I've gone down the plastic tree route before, but I've never really liked the finished look. It's always been a bit ... well, synthetic, and it's never provided that wonderful pine-fresh, straight-from-the-forest smell that's so much a part of the Christmas tree experience.
Yesterday the Wonder Dog and I dragged this year's Christmas tree home. It's not a huge tree as we don't have a huge amount of space in the cosy sitting room for which it's destined, but it's a living tree with its root system still connected. And the big idea is to take it outside after Christmas and plant it in the garden, where it will hopefully grow and prosper until its services are required again next Christmas.
Last year I bought a small potted tree for the kitchen. <We spend 90% of our waking hours in the kitchen so it would be madness not to make it look festive too.> The little tree grew happily in its hessian sack/ pot until after New Year, whereupon I planted it in a great big pot outside. It added a little bit of structural shape to my patio, contrasting nicely with the crazy sprawl of the geraniums and the fan-like swell of the cordylines. I put plenty of water-retaining humus in the soil and made a big effort to not let it dry out over the summer months, and here it is today, all ready to come back into the kitchen again and help us celebrate Christmas. I'll pot it down into a smaller pot as the Leviathan that it's living in now would never fit into the niche from which it has to spread its festive cheer.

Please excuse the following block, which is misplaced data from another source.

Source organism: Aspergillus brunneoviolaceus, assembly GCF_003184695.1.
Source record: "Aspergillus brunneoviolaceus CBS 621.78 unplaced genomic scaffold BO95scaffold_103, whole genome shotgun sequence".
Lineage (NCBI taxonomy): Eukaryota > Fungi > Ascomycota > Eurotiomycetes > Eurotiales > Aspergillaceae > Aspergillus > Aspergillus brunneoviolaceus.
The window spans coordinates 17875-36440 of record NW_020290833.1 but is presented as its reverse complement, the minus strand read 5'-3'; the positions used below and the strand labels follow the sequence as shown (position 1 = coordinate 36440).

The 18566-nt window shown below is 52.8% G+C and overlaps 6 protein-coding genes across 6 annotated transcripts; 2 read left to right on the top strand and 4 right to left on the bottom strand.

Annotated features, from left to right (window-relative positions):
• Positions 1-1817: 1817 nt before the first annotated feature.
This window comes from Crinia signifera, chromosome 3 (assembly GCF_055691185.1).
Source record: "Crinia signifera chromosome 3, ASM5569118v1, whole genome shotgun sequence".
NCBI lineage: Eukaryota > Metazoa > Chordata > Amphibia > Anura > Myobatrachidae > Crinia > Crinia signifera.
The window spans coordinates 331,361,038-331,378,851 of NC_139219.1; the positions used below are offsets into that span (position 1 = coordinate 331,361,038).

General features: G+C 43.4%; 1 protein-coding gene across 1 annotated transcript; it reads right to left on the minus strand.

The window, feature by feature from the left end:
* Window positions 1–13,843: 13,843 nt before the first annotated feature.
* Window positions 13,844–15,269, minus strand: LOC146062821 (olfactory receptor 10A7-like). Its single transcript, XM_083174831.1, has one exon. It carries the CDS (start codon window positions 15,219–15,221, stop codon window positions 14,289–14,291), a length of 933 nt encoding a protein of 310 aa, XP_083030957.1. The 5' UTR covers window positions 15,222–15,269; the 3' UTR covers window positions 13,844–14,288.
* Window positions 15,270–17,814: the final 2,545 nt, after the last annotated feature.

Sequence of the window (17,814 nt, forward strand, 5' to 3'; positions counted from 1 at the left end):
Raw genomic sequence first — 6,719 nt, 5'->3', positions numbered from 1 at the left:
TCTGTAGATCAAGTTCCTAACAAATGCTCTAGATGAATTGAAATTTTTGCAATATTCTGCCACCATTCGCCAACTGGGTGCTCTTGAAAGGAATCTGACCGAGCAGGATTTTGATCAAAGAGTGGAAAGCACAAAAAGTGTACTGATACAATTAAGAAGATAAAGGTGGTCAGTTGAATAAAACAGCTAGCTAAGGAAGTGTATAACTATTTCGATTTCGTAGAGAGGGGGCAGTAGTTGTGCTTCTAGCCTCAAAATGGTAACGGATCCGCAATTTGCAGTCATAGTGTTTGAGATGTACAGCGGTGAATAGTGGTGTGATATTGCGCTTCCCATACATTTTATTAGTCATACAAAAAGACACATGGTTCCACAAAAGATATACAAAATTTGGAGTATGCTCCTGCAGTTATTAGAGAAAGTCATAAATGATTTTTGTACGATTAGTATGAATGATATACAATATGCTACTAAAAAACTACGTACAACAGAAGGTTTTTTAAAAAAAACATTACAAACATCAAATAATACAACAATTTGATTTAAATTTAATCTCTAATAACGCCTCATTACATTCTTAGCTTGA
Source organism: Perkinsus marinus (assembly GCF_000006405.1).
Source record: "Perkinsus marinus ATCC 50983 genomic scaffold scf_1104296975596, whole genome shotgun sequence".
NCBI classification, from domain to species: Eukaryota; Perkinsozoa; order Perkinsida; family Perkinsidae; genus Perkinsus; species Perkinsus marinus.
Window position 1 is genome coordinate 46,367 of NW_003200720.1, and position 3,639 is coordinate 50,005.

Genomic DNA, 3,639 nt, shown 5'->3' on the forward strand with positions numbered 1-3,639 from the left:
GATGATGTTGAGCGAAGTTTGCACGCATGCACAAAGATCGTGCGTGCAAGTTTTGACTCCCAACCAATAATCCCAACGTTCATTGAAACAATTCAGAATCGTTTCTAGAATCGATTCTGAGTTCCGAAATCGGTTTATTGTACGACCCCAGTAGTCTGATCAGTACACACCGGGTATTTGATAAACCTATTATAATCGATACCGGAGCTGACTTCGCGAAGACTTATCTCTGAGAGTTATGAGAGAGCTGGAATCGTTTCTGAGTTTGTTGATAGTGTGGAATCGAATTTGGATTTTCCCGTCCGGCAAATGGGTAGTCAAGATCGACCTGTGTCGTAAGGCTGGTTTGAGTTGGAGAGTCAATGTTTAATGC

Last year I had minimal needle drop from my growing tree. Whereas when I've had a cut tree - even with watering it occasionally - I've had a covering of pine needles on the carpet that's needed regular hoovering to keep things ship-shape. I've also found it easier to water a real tree than a cut one. The soil absorbs the water whereas I've had more spillage when there's only a reservoir in a dark corner at an awkward angle to pour the water into.
And then finally in those dull, grey days when all the holidays are over and you've got nothing to look forward to - other than going back to work - you don't have the hassle of dragging your tree out to be dumped and chipped with all the other trees. That task, always symbolic of the good times ending, is substituted instead with planting your tree in the garden. And that sort of thing always gets me in a positive let's get gardening it's almost springtime frame of mind, which is so much happier.
If you are minded to go down the growing tree route, think carefully about the size. If you want your tree to last for a few years it's best not to get a real whopper at the get-go. Conifers grow quickly and you'll soon find yourself scaled up to something unmanageable. Think also about handling. I've chosen a Nordman Fir, which has soft, dark green needles that won't jag the good-humour out of me when I have to replant it, and will also look rather splendid when contrasted against the other foliage outside.
All the best for now,